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Air Travel with Rheumatoid Arthritis: How to Make It Easier

Flying with RA is all about being prepared.

By Carol Eustice

Medically Reviewed by Alexa Meara, MD

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Just because you can manage without extra help when you fly doesn’t mean you should opt against assistance.
Just because you can manage without extra help when you fly doesn’t mean you should opt against assistance.
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Air travel can be pleasurable or necessary, but either way, it's often daunting for people with rheumatoid arthritis (RA). One could argue that this has always been the case to some extent, but now more than ever, in this age of heightened security and airline cutbacks, flying with RA presents unique challenges. Preparation is absolutely key to having an enjoyable, low-stress air travel experience.

Stay Current With Security Rules

Let’s begin by tackling what seems to worry people the most: getting through the security checkpoint. Every person who is traveling must go through the security checkpoint at the airport. First and foremost, know the rules set by the Transportation Security Administration (TSA). Don’t be that person who leaves for the airport on a wing and a prayer hoping that it all goes smoothly, but with no knowledge of the most current rules and regulations. Here's a checklist of what to do to prepare:

After you have combed through the information on the TSA website, you may still have questions or concerns. If you need further help, the TSA recommends these resources:

TSA CaresThis is a toll-free helpline (855-787-2227) to assist travelers who are disabled or who have medical conditions. Call at least 72 hours ahead of travel for information about what to expect during screening. The TSA Cares line is open Monday through Friday, 8 a.m.–11 p.m. Eastern Standard Time (EST) and 9 a.m.–8 p.m. EST on weekends and holidays.

TSA Contact CenterCall 866-289-9673 to get the answer to general questions about TSA security, or send an email to . You can also use social media to ask questions; go to @AskTSA on Twitter or send a question to the TSA using Facebook Messenger.

Passenger SupportThis service is for people who require special accommodations or who are concerned about the airport security screening process. You may ask a TSA officer for a passenger support specialist to assist you.

Choose the Best Flight to Accommodate Your Needs

Book your flight as early as you can. While ticket price is often the primary consideration, people with RA have other things to consider as well. Consider your needs and what will be easiest for you. Do you prefer a nonstop flight so you can avoid the potential complications that come with connecting flights? Can you manage a carry-on bag, or do you need to check your bag? Do you need to bring and use mobility aids on the airplane? Do you prefer a window or aisle seat? Do you need to request wheelchair assistance to navigate through the airport? Does the airport you will be using have jetways — or jet bridges, as they're also called — or do they use stairs to board and deplane? Does the airport offer curb side check-in?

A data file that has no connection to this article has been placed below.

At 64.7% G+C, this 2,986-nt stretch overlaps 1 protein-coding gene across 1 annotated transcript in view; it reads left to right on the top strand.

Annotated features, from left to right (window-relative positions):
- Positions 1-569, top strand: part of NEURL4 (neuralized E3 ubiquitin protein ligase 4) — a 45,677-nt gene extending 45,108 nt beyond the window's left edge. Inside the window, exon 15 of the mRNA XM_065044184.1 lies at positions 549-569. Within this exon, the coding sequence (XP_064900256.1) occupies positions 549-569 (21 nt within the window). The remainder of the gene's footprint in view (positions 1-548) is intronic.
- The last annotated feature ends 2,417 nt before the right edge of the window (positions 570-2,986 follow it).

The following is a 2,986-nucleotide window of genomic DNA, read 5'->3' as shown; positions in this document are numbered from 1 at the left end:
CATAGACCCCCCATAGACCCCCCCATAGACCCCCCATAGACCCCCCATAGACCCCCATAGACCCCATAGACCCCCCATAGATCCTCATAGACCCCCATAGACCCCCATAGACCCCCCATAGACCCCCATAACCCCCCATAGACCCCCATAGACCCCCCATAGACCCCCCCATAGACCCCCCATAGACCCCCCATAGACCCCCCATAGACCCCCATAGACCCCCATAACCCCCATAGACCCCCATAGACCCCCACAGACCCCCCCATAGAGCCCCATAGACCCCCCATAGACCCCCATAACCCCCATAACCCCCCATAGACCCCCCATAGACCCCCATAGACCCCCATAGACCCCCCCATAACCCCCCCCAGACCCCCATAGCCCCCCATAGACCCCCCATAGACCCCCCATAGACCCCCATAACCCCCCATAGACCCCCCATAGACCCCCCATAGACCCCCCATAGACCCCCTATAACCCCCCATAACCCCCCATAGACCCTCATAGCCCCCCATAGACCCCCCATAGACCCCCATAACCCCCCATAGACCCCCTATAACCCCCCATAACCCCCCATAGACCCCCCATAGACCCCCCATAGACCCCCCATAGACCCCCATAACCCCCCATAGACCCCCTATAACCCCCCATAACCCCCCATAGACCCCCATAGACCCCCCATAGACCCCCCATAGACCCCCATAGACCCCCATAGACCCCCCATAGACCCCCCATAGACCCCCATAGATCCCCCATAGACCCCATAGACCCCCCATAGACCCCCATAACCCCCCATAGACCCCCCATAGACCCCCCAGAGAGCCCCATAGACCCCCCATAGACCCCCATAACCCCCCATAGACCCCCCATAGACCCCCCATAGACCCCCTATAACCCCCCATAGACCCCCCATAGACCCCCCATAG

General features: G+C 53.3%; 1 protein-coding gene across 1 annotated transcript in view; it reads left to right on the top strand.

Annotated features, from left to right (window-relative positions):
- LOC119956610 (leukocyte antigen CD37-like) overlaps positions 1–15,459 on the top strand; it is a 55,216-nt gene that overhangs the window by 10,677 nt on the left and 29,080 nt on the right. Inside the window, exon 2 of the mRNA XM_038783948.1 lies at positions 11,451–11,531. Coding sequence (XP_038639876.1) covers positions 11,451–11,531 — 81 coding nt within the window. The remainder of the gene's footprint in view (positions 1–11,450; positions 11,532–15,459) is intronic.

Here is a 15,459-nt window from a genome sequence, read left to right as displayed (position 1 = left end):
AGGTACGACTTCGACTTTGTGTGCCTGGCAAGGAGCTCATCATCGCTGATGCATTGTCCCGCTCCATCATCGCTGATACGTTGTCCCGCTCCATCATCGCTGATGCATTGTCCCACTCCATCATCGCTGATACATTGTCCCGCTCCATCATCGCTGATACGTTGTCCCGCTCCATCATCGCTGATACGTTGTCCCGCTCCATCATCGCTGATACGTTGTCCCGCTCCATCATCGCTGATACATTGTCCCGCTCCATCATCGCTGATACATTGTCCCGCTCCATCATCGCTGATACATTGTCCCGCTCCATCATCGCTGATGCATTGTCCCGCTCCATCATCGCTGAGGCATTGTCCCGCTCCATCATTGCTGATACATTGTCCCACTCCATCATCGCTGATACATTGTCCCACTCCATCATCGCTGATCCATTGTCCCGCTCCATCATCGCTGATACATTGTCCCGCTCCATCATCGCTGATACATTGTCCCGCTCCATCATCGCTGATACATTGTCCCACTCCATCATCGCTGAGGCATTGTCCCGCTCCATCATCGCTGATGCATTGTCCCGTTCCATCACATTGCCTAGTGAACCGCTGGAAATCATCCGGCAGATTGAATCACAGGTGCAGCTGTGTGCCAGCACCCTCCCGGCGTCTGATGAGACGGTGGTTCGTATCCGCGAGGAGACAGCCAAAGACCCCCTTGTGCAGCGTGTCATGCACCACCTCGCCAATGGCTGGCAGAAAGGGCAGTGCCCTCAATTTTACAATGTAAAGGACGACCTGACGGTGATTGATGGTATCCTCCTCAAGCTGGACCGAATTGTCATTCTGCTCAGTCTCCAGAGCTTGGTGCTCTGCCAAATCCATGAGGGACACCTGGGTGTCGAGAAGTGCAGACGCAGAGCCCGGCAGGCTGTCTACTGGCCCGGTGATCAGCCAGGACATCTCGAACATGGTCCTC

Air Travel Tips From a Passenger Living With Rheumatoid Arthritis

Frequent-flyer Karol Ruth Silverstein is a screenwriter and children's book author based in West Hollywood, California, who was diagnosed with rheumatoid arthritis at age 13. Here are her answers to some key questions about air travel for someone with rheumatoid arthritis:

Q: What is the most difficult part of air travel for someone with rheumatoid arthritis?

A: Just the overall ordeal of it. I experience a certain amount of logistical anxiety when I fly. Will my ride get me in time? Will the traffic make us late to the airport? Will there be a skycap available curbside to take my bag and call a wheelchair? Will the wheelchair assistant come and get me through security in time? Will someone at the gate help me board? There’s a certain relief when I’m finally seated on the plane, but then the anxiety starts up again upon landing. A long day of traveling can be exhausting — and can make me stiff and sore — but the anxiety is the most draining aspect.

Q: Have you ever had a request for assistance turn out to be a failure? 

A:There was one airline I flew a few times that didn’t have curb side check-in, which is difficult for me to manage (I use crutches and am unable to roll my bag inside the airport). They said to call when I was approximately five minutes away from the airport and that someone would come out and meet me. It never worked very smoothly and added to my already significant anxiety.

Q: What advice can you offer to someone with rheumatoid arthritis who is traveling by air? 

A: Don’t be a hero. Just because youcanmanage without the extra help doesn’t mean you should. Travel is exhausting. Take the help where available and save your energy for the fun you have planned at your destination.

The Takeaway on RA and Air Travel

RA can make travel a different experience than it is for people without the disease. Acknowledge that you have needs, identify those needs, and make provisions so that all of your needs are addressed. We all would like to toss a few things in a suitcase, purchase a ticket at a great price, and go. But rheumatoid arthritis forces us to plan for accessibility and comfort. That’s not a bad thing — it's a necessary thing.






Video: How to Travel with Rheumatoid Arthritis (RA) with Dr Grace Wright and Maria

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Date: 07.12.2018, 11:40 / Views: 85171